How Krysta Rodriguez Found Her Own Cinderella In Into The Woods

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For Broadway and television star Krysta Rodriguez, joining the cast of the acclaimed Broadway revival of “Into the Woods” has been a dream come true.

Rodriguez joined the show as Cinderella, replacing “Hamilton” star Phillipa Soo, seven years from the day she was last on Broadway. Since 2015, she’s been a part of off-Broadway projects and lit up the silver screen as Liza Minelli in the Netflix series “Halston,” but she said returning to the Great Bright Way has been “a really special experience.”

“I just knew I wanted to be back in the theater world again and among my community after such a crazy time, and I felt really blessed to be able to do that,” said Rodriguez, referencing the coronavirus pandemic, which caused Broadway theaters to close for almost two years.

While “Into the Woods” is one of the more famous works of the late Stephen Sondheim, known for its twist on popular fairy tales like those of Cinderella, Rapunzel and Little Red Riding Hood, Rodriguez said she wasn’t actually familiar with the musical before she joined the cast.

“While I was learning it at a furious pace, I was grateful that I could come to it with fresh eyes,” Rodriguez said. “I really enjoyed unpacking this character and learning who she might just be outside of her iconography … Cinderella herself is a known property with many conceptions, and I was able to separate (my version of) that from what everybody already knows.”

For much of the show’s first act, Rodriguez flits across stage in a resplendent, flame-colored gown that looks majestic while giving her room to manage the character’s physical comedy — including a number of pratfalls. 

“(Former Cinderella actress Philippa Soo) left me some CBD lotion and some arnica to help with my inevitable bruises,” Rodriguez laughed.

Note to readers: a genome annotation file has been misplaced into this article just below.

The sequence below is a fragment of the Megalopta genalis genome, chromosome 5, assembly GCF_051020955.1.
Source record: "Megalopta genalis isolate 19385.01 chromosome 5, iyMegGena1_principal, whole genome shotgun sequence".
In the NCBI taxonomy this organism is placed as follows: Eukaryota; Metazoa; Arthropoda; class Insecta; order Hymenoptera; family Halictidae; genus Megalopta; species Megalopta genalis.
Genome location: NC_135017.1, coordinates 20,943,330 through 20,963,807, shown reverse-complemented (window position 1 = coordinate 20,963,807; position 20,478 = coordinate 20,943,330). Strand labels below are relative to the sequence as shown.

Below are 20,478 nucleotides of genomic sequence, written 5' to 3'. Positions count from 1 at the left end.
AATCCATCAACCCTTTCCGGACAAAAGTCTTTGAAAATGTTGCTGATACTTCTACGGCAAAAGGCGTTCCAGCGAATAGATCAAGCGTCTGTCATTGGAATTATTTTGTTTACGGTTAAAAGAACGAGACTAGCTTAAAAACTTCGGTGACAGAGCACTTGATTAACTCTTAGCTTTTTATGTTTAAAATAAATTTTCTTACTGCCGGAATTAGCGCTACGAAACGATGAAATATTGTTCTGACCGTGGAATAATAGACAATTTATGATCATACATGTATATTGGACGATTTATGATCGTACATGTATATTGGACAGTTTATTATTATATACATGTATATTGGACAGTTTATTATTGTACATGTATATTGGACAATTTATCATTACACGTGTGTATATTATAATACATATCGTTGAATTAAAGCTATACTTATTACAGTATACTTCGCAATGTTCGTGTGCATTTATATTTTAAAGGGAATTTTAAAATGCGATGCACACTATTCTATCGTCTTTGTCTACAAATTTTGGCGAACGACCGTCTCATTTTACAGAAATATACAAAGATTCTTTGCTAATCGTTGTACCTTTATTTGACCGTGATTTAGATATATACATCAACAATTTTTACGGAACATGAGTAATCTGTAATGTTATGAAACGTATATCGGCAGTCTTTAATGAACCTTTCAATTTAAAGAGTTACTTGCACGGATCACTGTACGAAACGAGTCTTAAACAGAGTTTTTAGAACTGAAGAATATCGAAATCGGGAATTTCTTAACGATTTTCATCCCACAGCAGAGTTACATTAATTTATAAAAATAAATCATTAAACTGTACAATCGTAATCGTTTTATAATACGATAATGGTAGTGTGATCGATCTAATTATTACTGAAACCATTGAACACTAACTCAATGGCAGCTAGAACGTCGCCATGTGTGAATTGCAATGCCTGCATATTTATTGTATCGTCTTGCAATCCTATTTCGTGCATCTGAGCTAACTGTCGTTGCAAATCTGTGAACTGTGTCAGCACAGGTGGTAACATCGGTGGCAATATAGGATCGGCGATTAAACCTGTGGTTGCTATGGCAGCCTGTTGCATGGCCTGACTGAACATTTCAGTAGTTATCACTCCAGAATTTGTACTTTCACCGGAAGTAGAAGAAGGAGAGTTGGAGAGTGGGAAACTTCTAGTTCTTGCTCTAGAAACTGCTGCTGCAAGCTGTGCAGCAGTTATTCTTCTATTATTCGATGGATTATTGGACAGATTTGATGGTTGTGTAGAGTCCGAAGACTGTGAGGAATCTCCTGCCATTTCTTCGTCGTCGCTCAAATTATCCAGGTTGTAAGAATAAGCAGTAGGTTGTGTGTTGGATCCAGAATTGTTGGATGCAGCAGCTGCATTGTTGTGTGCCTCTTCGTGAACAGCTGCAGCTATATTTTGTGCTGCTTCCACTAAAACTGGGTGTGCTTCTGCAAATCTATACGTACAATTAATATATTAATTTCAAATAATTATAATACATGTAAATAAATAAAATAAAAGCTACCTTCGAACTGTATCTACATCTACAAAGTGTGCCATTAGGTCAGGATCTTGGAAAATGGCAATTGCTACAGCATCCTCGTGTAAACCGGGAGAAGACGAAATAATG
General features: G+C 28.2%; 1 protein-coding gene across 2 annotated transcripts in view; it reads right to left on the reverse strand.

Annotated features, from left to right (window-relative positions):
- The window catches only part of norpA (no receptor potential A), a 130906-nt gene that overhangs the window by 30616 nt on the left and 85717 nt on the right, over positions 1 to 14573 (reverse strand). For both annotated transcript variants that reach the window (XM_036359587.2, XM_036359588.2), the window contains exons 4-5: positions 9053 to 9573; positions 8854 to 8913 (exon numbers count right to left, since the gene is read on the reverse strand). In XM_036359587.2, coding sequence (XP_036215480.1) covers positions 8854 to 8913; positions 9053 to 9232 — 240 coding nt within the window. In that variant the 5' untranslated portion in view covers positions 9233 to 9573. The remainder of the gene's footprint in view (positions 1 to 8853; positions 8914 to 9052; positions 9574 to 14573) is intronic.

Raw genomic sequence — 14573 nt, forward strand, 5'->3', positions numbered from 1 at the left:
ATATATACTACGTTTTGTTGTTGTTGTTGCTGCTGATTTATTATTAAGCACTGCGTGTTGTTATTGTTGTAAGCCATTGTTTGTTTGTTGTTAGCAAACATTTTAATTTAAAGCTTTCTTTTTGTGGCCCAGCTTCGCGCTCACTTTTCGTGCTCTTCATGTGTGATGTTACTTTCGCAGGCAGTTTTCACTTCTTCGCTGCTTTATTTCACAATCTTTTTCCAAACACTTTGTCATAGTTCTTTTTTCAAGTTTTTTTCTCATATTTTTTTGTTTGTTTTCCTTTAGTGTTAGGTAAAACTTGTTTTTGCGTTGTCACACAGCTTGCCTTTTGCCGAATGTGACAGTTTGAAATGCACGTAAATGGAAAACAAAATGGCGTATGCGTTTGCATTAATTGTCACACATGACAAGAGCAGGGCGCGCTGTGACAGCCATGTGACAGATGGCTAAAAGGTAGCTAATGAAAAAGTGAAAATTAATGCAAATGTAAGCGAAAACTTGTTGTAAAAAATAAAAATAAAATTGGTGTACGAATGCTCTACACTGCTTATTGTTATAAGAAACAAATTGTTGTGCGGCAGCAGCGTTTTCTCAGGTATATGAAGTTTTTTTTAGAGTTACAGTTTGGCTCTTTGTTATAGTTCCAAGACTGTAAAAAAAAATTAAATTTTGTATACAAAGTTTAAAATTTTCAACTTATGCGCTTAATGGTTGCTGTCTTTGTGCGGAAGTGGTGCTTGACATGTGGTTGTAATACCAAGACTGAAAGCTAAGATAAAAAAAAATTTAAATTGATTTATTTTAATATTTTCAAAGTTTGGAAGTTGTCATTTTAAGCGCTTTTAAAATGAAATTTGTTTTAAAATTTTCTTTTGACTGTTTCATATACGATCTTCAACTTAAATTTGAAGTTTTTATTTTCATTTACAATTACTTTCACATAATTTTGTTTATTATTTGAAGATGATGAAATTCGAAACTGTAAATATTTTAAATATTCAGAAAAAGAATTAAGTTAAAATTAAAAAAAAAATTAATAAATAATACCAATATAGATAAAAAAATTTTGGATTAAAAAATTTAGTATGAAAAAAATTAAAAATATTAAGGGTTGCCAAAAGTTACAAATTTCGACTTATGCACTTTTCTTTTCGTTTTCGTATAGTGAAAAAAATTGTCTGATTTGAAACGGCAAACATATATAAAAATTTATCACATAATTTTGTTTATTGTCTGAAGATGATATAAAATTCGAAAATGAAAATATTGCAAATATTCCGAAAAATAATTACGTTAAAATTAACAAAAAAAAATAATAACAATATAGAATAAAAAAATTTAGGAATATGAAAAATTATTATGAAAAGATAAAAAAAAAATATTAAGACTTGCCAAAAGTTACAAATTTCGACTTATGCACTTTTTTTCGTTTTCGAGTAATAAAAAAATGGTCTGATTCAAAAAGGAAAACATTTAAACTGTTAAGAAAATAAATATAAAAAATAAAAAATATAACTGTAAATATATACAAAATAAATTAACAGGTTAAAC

Krysta Rodriguez (center) performs on the Plaza with Sebastian Arcelus and Stephanie J. Block.TODAY

By the second act of the show, the comedy dials down and the fairytale characters find out that happy ever after isn’t as simple as it seems. For Cinderella, that means learning that her Prince (played by Gavin Creel) has a penchant for philandering. She has to decide what that means for their marriage.

“(Creel and I) have enjoyed finding a very natural and grounded version of what it would be like to really confront your fantasy and reality — and which do you choose?” Rodriguez said.

By the final moments of “Into the Woods,” the show’s large cast has been winnowed down to just four characters — Rodriguez, a recently-widowed Baker, and an orphaned Jack (of Beanstalk fame) and Little Red Riding Hood. All four are bereft by the losses of the musical’s second act, and grasping for comfort wherever they can find it, leading to two of the show’s more iconic songs: “No One Is Alone” and “Children Will Listen.” 

“Little Red and Jack and Cinderella and the Baker kind of become this chosen family at the end of the show,” Rodriguez said. “I always joke with them … ‘Well, this is end game. The four of us, this is it. It’s just against the world.’ I love creating that bond with them.”

Rodriguez is no stranger to creating lasting connections onstage: In 2007, she was part of the original cast of “Spring Awakening” on Broadway, and returned for a revival of the show in 2015. More recently, she reunited with the original cast, including Jonathan Groff and Lea Michele, in a concert performance and documentary that took viewers inside the premiere of the iconic musical.

“It was wild,” Rodriguez said. “It sort of just started as an idea to do this concert, and then it kind of snowballed into … the documentary and then a premiere and then we performed on the Tonys. It just keeps showing up, because people are so interested in it, and that was really great.”

Beyond the lasting connection Rodriguez has with the casts of “Spring Awakening,” she’s permanently attached to the show: Since she played an unnamed ensemble part in the original production, her name is now listed as that character’s in the scripts and scores.

“Krysta is in the score forever. People are playing ‘Krysta’ in ‘Spring Awakening,’ which is so cool,” Rodriguez said. “I grew up looking at original cast recordings and (scripts) and seeing who was in the original cast, and that’s us. It’s incredible that it’s had this light for so long, and we were just lucky to that that opportunity was given to us to revisit it. … One of the greatest joys of my life is how we have intersected numerous different times.”

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